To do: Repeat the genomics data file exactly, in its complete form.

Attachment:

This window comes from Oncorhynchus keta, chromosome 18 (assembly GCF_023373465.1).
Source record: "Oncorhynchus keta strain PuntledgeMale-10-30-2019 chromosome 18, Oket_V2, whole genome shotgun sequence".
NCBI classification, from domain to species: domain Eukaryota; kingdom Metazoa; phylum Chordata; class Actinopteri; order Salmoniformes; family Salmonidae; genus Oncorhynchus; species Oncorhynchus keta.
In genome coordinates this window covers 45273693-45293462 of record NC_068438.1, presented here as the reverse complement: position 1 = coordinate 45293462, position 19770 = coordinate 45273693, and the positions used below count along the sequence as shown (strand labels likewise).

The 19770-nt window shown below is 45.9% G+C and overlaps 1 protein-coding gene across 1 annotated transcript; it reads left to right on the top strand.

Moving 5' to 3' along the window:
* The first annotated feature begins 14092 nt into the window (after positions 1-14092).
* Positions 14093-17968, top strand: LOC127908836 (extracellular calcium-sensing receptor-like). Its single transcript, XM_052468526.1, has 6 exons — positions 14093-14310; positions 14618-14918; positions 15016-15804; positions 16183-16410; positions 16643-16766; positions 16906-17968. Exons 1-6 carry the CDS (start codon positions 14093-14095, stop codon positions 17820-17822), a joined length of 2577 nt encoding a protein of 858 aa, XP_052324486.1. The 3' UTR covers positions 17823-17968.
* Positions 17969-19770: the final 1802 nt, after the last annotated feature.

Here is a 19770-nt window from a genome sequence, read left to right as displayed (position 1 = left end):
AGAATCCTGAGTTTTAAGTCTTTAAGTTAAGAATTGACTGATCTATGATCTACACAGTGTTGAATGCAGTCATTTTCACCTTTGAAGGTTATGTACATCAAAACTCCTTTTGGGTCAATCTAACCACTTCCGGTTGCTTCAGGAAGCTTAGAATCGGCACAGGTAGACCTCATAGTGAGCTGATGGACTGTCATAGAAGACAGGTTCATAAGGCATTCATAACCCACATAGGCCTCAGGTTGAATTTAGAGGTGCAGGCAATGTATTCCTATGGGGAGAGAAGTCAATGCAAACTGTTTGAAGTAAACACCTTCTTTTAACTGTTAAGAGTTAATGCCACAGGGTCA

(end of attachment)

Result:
This window comes from Oncorhynchus keta, chromosome 18 (assembly GCF_023373465.1).
Source record: "Oncorhynchus keta strain PuntledgeMale-10-30-2019 chromosome 18, Oket_V2, whole genome shotgun sequence".
NCBI classification, from domain to species: domain Eukaryota; kingdom Metazoa; phylum Chordata; class Actinopteri; order Salmoniformes; family Salmonidae; genus Oncorhynchus; species Oncorhynchus keta.
In genome coordinates this window covers 45273693-45293462 of record NC_068438.1, presented here as the reverse complement: position 1 = coordinate 45293462, position 19770 = coordinate 45273693, and the positions used below count along the sequence as shown (strand labels likewise).

The 19770-nt window shown below is 45.9% G+C and overlaps 1 protein-coding gene across 1 annotated transcript; it reads left to right on the top strand.

Moving 5' to 3' along the window:
* The first annotated feature begins 14092 nt into the window (after positions 1-14092).
* Positions 14093-17968, top strand: LOC127908836 (extracellular calcium-sensing receptor-like). Its single transcript, XM_052468526.1, has 6 exons — positions 14093-14310; positions 14618-14918; positions 15016-15804; positions 16183-16410; positions 16643-16766; positions 16906-17968. Exons 1-6 carry the CDS (start codon positions 14093-14095, stop codon positions 17820-17822), a joined length of 2577 nt encoding a protein of 858 aa, XP_052324486.1. The 3' UTR covers positions 17823-17968.
* Positions 17969-19770: the final 1802 nt, after the last annotated feature.

Here is a 19770-nt window from a genome sequence, read left to right as displayed (position 1 = left end):
AGAATCCTGAGTTTTAAGTCTTTAAGTTAAGAATTGACTGATCTATGATCTACACAGTGTTGAATGCAGTCATTTTCACCTTTGAAGGTTATGTACATCAAAACTCCTTTTGGGTCAATCTAACCACTTCCGGTTGCTTCAGGAAGCTTAGAATCGGCACAGGTAGACCTCATAGTGAGCTGATGGACTGTCATAGAAGACAGGTTCATAAGGCATTCATAACCCACATAGGCCTCAGGTTGAATTTAGAGGTGCAGGCAATGTATTCCTATGGGGAGAGAAGTCAATGCAAACTGTTTGAAGTAAACACCTTCTTTTAACTGTTAAGAGTTAATGCCACAGGGTCA